Available Now! (click cover)

America's Counter-Revolution
The Constitution Revisited

From the back cover:

This book challenges the assumption that the Constitution was a landmark in the struggle for liberty. Instead, Sheldon Richman argues, it was the product of a counter-revolution, a setback for the radicalism represented by America’s break with the British empire. Drawing on careful, credible historical scholarship and contemporary political analysis, Richman suggests that this counter-revolution was the work of conservatives who sought a nation of “power, consequence, and grandeur.” America’s Counter-Revolution makes a persuasive case that the Constitution was a victory not for liberty but for the agendas and interests of a militaristic, aristocratic, privilege-seeking ruling class.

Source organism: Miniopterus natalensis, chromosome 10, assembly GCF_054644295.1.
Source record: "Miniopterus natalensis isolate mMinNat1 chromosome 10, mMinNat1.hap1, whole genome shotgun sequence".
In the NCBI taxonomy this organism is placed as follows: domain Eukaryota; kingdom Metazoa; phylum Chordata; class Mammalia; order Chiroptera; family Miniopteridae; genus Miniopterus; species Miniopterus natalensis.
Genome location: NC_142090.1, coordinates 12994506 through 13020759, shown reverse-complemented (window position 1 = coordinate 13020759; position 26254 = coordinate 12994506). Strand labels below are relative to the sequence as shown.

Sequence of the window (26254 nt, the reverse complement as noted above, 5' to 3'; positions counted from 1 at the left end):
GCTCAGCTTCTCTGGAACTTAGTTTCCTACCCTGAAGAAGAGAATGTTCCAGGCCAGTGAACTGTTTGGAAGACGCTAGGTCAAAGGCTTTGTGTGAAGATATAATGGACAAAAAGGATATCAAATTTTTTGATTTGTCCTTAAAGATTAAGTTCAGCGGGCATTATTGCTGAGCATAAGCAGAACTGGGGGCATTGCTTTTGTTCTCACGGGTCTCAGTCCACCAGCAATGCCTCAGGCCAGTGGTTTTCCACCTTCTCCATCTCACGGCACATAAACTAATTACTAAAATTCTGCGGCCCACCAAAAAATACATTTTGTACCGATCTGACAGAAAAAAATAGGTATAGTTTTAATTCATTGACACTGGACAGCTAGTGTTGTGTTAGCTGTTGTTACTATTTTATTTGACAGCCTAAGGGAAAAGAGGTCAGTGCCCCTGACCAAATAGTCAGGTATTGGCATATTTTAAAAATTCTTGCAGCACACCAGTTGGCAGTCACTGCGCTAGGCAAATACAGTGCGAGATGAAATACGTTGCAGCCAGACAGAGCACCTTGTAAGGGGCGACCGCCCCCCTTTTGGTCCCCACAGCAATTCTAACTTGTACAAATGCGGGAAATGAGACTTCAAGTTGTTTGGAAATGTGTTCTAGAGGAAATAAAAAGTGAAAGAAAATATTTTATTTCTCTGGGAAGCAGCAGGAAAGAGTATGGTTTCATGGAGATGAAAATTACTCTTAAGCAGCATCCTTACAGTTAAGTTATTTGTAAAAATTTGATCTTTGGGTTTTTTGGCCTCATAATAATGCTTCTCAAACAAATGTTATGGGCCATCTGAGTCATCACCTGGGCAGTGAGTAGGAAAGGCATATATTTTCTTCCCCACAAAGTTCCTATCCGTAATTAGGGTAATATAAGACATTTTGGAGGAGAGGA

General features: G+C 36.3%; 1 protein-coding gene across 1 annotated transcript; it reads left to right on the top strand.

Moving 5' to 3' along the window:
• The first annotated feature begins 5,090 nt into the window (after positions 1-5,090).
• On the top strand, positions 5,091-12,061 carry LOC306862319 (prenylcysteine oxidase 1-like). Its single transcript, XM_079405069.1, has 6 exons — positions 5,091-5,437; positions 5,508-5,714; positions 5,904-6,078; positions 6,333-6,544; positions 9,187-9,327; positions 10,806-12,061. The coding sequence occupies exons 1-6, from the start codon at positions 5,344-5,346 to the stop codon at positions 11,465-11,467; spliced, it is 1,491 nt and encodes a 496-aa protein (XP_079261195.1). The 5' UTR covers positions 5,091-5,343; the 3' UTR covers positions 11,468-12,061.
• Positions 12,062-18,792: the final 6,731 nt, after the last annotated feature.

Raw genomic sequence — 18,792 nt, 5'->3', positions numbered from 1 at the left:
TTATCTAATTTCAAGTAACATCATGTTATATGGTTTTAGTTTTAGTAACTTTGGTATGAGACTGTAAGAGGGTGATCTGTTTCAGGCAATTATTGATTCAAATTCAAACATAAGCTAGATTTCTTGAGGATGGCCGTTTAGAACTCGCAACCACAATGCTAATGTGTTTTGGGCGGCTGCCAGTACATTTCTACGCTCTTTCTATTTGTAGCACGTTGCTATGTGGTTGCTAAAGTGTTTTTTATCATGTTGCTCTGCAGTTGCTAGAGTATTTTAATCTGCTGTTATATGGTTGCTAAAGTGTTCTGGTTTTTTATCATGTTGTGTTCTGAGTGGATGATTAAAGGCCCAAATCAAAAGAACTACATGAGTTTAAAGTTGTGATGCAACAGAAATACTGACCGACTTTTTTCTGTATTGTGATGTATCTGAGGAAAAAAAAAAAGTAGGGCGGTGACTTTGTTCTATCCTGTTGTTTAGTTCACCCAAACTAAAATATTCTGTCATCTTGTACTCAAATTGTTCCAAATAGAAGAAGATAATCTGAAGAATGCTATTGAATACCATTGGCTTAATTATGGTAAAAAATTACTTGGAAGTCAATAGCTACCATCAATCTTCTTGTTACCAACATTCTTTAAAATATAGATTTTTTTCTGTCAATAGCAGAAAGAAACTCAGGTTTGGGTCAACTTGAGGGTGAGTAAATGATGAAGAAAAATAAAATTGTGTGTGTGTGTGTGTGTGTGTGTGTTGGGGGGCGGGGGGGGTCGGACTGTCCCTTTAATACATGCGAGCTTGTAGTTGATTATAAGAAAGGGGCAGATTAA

Monday, March 31, 2014

Gaffe = Inadvertent Truth-Telling

Columnist Michael Kinsley once said that in politics a gaffe is an unintended statement of the truth that has to be withdrawn because it's harmful to the speaker's political fortunes. 

Latest example: Chris Christie's "misstatement" about "occupied territories" in Palestine. Christie was speaking before Israel-Firster Sheldon Adelson and the meeting of the Republican Jewish Coalition in Las Vegas: 
[A] source told POLITICO that Christie “clarified in the strongest terms possible that his remarks today were not meant to be a statement of policy.”
Instead, the source said, Christie made clear “that he misspoke when he referred to the ‘occupied territories.’ And he conveyed that he is an unwavering friend and committed supporter of Israel, and was sorry for any confusion that came across as a result of the misstatement.”
Christie might be able to salvage his presidential ambitions from the wreckage of the George Washington Bridge scandal, but he'd never survive a public acknowledgement of an undeniable truth: Israel's illegal and unconscionable occupation Palestine

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